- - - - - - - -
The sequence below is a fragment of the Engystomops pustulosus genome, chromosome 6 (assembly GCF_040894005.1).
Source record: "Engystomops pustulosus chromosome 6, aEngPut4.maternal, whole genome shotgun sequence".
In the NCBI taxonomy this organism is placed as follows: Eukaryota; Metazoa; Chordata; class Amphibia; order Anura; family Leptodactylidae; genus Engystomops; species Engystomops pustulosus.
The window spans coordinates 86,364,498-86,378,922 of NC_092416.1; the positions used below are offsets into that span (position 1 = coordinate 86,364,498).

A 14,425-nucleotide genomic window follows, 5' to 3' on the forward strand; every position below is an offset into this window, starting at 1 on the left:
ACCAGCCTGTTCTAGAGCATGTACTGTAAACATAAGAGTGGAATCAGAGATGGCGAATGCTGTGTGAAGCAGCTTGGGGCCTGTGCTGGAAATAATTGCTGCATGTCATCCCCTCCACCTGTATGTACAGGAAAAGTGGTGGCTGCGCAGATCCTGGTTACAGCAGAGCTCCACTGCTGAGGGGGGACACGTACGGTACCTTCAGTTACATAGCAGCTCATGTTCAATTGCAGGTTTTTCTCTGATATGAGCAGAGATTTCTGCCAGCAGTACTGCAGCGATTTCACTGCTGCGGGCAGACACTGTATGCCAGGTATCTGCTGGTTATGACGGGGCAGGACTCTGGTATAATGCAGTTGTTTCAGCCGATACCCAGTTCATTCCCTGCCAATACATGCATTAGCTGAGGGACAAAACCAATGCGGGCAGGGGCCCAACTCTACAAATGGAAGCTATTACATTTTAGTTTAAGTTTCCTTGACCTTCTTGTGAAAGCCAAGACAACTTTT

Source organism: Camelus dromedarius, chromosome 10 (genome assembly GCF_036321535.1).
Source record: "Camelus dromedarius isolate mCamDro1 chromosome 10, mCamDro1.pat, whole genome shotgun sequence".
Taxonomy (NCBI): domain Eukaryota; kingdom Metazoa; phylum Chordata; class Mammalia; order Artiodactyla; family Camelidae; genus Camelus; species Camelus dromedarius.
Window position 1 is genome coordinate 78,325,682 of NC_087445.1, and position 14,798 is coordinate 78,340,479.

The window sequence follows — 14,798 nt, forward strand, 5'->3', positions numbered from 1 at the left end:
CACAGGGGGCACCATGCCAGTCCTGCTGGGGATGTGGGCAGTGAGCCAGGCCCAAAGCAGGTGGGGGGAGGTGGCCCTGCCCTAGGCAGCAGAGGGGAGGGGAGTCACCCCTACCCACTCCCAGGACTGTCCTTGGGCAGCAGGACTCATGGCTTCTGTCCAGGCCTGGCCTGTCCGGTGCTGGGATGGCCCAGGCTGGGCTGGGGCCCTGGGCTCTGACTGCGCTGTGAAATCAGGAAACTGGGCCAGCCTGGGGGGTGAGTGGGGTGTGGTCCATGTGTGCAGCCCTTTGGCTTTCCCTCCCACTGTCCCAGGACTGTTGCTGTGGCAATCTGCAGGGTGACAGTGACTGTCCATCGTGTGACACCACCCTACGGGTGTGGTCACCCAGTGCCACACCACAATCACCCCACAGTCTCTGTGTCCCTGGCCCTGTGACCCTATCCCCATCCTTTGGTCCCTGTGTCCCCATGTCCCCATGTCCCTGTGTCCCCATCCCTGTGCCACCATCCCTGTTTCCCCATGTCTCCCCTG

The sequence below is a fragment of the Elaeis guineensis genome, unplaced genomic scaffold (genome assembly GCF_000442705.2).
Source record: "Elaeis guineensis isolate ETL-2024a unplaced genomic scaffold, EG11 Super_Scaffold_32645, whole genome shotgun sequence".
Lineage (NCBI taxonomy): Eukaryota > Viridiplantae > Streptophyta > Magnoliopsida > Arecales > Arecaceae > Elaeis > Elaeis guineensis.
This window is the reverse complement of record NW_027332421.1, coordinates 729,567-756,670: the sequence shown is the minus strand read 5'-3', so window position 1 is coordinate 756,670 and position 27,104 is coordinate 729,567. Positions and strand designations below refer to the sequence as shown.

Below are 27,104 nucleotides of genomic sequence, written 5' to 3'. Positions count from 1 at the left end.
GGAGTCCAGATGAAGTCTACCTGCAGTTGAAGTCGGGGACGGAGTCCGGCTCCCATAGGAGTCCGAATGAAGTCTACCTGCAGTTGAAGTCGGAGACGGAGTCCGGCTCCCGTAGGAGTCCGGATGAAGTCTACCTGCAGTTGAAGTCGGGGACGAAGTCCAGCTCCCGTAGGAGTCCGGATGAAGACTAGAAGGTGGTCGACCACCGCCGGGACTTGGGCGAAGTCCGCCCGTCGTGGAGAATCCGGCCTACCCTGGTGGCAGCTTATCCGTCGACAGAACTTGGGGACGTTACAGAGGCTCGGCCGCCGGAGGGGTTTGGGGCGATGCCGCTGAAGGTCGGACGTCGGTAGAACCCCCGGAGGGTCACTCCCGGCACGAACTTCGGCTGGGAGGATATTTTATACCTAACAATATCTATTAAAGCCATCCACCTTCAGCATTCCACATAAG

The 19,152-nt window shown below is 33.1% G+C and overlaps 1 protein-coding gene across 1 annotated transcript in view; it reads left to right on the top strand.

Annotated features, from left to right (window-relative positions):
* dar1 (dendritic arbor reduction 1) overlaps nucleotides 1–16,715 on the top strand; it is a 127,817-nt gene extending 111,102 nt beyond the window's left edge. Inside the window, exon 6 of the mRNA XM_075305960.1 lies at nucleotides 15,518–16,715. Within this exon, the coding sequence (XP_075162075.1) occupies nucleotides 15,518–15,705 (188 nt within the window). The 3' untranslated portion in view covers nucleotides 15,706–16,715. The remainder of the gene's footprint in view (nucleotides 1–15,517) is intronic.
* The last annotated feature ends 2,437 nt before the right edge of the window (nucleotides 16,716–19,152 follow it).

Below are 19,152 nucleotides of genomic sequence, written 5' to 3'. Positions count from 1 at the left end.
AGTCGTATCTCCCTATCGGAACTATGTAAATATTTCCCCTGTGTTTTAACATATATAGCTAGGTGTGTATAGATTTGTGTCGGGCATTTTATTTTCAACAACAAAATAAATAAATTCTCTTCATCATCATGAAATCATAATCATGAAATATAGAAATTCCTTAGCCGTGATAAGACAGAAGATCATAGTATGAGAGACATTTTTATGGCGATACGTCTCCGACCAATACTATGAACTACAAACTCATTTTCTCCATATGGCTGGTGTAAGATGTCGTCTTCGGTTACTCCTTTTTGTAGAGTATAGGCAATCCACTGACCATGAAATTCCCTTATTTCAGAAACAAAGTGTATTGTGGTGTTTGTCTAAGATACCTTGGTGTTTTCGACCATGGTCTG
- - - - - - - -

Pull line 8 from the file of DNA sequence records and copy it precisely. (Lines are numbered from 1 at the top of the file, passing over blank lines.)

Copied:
Source record: "Camelus dromedarius isolate mCamDro1 chromosome 10, mCamDro1.pat, whole genome shotgun sequence".